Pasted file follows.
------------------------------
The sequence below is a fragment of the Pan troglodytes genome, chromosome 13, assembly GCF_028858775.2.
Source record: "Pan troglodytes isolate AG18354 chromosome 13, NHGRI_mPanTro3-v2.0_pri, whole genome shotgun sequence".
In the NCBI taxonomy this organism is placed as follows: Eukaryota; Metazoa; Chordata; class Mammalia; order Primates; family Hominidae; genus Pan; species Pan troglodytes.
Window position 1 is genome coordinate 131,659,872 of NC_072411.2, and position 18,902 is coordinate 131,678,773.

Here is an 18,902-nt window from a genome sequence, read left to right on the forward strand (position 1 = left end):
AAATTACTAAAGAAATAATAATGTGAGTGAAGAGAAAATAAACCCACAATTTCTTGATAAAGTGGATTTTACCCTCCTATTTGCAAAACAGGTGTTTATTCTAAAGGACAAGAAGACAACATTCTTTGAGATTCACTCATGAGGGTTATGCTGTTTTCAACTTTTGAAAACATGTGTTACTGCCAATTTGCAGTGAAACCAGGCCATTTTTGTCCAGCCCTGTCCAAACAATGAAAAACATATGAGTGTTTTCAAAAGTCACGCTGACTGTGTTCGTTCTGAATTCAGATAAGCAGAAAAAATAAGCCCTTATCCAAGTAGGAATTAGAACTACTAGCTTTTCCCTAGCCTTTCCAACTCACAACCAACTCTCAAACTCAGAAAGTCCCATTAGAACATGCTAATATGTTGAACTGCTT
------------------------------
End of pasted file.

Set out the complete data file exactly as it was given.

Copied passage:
The sequence below is a fragment of the Pan troglodytes genome, chromosome 13, assembly GCF_028858775.2.
Source record: "Pan troglodytes isolate AG18354 chromosome 13, NHGRI_mPanTro3-v2.0_pri, whole genome shotgun sequence".
In the NCBI taxonomy this organism is placed as follows: Eukaryota; Metazoa; Chordata; class Mammalia; order Primates; family Hominidae; genus Pan; species Pan troglodytes.
Window position 1 is genome coordinate 131,659,872 of NC_072411.2, and position 18,902 is coordinate 131,678,773.

Here is an 18,902-nt window from a genome sequence, read left to right on the forward strand (position 1 = left end):
AAATTACTAAAGAAATAATAATGTGAGTGAAGAGAAAATAAACCCACAATTTCTTGATAAAGTGGATTTTACCCTCCTATTTGCAAAACAGGTGTTTATTCTAAAGGACAAGAAGACAACATTCTTTGAGATTCACTCATGAGGGTTATGCTGTTTTCAACTTTTGAAAACATGTGTTACTGCCAATTTGCAGTGAAACCAGGCCATTTTTGTCCAGCCCTGTCCAAACAATGAAAAACATATGAGTGTTTTCAAAAGTCACGCTGACTGTGTTCGTTCTGAATTCAGATAAGCAGAAAAAATAAGCCCTTATCCAAGTAGGAATTAGAACTACTAGCTTTTCCCTAGCCTTTCCAACTCACAACCAACTCTCAAACTCAGAAAGTCCCATTAGAACATGCTAATATGTTGAACTGCTT